Paranoia The Destroyer

As if we needed further proof that a key requirement to being a prominent conservative is acute paranoia, Roger Ailes gives us a shining example:

In 2008, Roger Ailes purchased the Putnam County News and Recorder in rustic Putnam County, New York to start feathering his retirement nest. The idea was that he and Elizabeth would retire to their 9,000-square-foot redoubt in nearby Garrison, N.Y., and Roger would live out his days as the gentleman publisher of a sleepy small-town newspaper. (He bought another paper, the Putnam County Courier, a year later.)

But it was not to be. Ailes—who installed Elizabeth as the day-to-day manager of the papers while he finishes his tenure at Fox News Channel—has run the papers with the singularly paranoid and abusive management style he brings to all his projects, resulting in the defection of his hand-picked editor and two top reporters earlier this month after Ailes told them he’d had them followed, and their private conversations surveilled, to catch them saying mean things about him. The spying followed years of intense weirdness between the editor and the Aileses, who once asked him to personally stop a break-in at their home and who implied that, after Roger’s death, he’d be expected to replace him in their marriage.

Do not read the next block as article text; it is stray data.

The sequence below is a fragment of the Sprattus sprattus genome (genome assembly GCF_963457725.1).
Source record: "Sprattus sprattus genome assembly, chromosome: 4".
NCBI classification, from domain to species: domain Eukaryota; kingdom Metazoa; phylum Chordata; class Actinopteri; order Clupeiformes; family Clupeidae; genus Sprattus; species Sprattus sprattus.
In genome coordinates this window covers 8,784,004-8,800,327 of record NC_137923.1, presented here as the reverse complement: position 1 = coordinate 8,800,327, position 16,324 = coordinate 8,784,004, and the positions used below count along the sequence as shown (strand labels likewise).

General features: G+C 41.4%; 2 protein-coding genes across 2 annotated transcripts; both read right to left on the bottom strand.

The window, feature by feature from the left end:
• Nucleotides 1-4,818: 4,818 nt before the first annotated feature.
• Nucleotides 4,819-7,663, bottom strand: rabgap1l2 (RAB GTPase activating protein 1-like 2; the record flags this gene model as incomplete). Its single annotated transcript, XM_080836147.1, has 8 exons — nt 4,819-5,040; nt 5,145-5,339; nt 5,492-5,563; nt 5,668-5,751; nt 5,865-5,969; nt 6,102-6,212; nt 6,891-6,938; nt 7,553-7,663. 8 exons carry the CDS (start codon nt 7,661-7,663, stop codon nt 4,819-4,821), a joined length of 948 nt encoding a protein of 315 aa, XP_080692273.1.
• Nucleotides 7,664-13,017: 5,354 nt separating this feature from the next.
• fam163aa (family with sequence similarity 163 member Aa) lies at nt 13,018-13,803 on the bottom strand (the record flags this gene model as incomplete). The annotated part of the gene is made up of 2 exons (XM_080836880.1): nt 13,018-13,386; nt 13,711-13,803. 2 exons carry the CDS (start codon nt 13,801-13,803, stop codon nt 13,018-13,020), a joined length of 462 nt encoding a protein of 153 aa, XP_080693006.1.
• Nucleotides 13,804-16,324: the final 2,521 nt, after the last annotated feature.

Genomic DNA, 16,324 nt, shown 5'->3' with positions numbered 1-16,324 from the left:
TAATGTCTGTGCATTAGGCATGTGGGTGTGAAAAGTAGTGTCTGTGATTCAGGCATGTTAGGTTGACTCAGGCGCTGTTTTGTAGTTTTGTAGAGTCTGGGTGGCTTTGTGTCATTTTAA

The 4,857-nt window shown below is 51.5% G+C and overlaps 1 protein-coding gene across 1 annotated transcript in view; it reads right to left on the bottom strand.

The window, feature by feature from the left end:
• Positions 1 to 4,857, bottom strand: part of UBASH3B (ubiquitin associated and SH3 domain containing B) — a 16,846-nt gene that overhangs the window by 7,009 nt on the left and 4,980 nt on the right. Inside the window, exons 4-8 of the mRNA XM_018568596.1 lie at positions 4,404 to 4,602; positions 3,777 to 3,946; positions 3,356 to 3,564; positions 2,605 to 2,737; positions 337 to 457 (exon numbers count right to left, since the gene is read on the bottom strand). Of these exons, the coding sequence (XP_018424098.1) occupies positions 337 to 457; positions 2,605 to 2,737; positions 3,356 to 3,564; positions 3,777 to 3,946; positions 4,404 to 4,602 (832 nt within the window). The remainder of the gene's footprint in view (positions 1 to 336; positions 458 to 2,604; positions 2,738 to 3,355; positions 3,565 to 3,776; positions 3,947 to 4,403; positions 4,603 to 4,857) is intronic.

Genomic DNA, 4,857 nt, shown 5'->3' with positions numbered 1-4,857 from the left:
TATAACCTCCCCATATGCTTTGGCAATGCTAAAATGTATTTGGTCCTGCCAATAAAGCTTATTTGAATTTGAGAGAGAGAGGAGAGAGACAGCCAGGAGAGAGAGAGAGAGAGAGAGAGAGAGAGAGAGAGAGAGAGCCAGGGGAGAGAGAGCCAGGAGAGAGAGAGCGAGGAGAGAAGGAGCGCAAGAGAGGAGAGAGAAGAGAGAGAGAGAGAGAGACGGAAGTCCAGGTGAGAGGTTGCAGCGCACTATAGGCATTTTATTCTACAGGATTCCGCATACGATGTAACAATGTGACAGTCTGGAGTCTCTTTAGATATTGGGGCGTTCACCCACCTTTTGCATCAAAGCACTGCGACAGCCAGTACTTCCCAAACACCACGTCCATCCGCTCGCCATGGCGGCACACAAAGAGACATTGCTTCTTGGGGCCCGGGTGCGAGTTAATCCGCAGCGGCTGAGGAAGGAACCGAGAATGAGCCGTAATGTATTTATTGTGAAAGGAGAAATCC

Go read the whole piece because, believe it or not, it gets weirder.

Though Ailes’ alleged surveillance is bizarre, it’s worth noting that NewsCorp is in trouble in the U.K. over a phone hacking scandal. Not quite the same as the Ailes story — these were NewsCorp’s News Of The World editors hacking the voicemail of celebrities so they could gather tabloid dirt. Ailes appears to have been indulging in a private sociopathy. But still, what is with the conservative jones for playing spy?


Filed under conservatives, FOX NEWS, NewsCorp

2 responses to “Paranoia The Destroyer

  1. >In a sane world Roger Ailes would be standing on a street corner with a sandwich board and a bullhorn.

  2. >Your Yankee Correspondent here:This is my neck of the woods. The lower Hudson Valley is home to the executive class commuting to White Plains and Manhattan–the sort who ads in The New York Times are aimed at–and long-settled little towns named in Dutch with working-class folks trying to reinvent their towns without becoming just strip mall outposts.There are questions inherent in places like this ( which deserve the kind of scrutiny a professionally-run newspaper can provide.That a hack like Roger Ailes owns two major-for-the-market newspapers here trends poorly for these citizens.